We are then transformed into a glorious Californian orange grove (Scene 9) showing trees laden with ripe fruit and lovely girls gathering it in with harvest festivities prevailing including a quaint banjo band culminating in nightfall and every orange a glowing light.
All the remaining scenes (10-17) are placed in New York and London with a finale in the ballroom of the Gridiron Club showing seven entire scenes presented in twenty minutes.
One of the major features of the revue was the theme of drinking and the importance of prohibition in the USA. As the Bystander observed ‘one of the features of the revue is the prominence given to what Prohibitionists in America call the Demon run.’ Right at the beginning in Scene 2 at customs in Boulogne, Harold (George Robey) is observed to be in a nicely matured state of intoxication and the source of much amusement. Later, there is the display of liqueurs in Italy, in the Hong Kong scene is a sort of cafe with the alluring sign ‘Plentee Muchee Booze’ and then there is cabaret scene in San Francisco.
Dolly Tree, who was responsible for the costuming the show had a massive undertaking with hundreds of designs which created an enormous impact on the London theatre scene and the critics were delighted: “the effects are positively dazzling’ and ‘one can hardly speak too highly of the charm of the scenes and dresses and of the art with which the whole has been staged.’ Of course the two rather spectacular tableaux with extraordinary costumes were My Lady Liqueur and Romance of the tea leaves and the cabaret scene had ‘contemporary costumes of a most fashionable extravagance.’ All the gowns were executed by Peron and costumes by Alias, Morris Angel and Betty S. Roberts.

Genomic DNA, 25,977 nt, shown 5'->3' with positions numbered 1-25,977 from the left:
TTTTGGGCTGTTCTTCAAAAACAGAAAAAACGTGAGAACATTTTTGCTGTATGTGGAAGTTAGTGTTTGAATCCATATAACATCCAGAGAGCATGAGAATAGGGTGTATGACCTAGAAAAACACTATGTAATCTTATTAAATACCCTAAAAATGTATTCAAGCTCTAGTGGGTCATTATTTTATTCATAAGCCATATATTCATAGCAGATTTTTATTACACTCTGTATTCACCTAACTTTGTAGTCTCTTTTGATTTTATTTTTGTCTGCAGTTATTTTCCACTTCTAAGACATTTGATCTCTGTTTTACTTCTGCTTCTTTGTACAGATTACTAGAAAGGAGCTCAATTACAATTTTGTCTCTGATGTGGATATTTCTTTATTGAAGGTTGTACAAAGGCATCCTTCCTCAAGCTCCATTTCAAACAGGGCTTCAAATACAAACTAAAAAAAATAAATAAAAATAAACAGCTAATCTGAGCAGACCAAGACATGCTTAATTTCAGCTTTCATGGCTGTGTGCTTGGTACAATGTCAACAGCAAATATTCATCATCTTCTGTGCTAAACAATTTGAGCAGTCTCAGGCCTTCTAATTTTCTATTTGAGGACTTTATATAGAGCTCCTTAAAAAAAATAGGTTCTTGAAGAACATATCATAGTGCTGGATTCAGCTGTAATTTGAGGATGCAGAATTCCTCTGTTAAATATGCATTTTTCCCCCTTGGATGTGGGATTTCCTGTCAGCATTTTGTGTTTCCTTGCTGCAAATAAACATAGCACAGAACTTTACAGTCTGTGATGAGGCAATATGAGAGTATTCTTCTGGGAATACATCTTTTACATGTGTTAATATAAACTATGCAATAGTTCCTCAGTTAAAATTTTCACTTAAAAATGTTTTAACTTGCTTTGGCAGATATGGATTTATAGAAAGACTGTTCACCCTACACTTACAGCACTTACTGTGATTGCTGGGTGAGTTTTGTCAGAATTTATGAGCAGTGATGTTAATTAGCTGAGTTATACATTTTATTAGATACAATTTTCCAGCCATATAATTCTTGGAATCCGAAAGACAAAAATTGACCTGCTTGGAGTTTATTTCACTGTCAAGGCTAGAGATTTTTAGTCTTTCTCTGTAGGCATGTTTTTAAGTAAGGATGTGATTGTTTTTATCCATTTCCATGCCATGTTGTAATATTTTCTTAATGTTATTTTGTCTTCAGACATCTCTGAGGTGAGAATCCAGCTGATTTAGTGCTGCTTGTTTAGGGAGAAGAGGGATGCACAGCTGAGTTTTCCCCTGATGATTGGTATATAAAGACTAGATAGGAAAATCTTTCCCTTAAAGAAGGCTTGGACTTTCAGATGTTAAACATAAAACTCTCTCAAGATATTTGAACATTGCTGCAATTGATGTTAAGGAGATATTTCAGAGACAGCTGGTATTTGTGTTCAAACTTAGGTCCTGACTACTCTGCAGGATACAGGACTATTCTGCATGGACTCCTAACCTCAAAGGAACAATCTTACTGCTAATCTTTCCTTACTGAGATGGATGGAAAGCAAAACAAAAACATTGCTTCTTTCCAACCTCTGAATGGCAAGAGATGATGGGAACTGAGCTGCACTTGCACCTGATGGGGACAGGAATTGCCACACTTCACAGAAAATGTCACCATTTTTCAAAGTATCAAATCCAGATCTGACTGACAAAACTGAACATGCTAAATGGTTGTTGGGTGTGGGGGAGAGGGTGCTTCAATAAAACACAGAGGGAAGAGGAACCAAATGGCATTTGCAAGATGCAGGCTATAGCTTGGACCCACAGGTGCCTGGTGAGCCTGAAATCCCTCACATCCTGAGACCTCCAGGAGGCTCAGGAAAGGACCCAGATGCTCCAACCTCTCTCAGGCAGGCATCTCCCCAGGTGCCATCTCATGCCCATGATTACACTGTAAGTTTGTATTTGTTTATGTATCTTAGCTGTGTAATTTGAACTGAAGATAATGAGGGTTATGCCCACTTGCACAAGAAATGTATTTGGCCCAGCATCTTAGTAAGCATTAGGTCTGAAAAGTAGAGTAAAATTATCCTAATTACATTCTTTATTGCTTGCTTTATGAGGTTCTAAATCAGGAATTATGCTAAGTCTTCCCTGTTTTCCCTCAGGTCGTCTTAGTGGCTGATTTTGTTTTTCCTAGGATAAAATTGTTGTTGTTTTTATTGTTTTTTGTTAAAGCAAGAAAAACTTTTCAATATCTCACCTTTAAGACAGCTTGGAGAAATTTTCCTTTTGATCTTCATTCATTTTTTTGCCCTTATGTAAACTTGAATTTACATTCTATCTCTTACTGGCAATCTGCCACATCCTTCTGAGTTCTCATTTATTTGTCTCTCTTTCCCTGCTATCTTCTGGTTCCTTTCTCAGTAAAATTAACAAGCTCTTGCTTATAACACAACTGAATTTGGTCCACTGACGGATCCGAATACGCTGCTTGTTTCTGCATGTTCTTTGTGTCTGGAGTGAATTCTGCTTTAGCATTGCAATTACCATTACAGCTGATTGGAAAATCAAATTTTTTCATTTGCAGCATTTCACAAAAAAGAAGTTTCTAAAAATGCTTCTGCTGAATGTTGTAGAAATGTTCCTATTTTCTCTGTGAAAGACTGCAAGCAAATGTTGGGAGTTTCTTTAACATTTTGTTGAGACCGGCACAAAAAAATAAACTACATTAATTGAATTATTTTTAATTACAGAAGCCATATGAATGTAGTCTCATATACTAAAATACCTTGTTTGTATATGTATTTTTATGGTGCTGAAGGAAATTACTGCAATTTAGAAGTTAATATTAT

Interestingly, what the stage was unable to supply was provided by film via Julian Wylie’s brother G.B. Samuelson, the British film producer. ‘For the first time in the history of the theatre, I believe an alliance has been formed between the two rival arts,’ The Queen magazine commented. This included a backdrop film of a river in the distance in the Californian orange grove scene and a race between an Atlantic liner and a motor launch carrying the cast.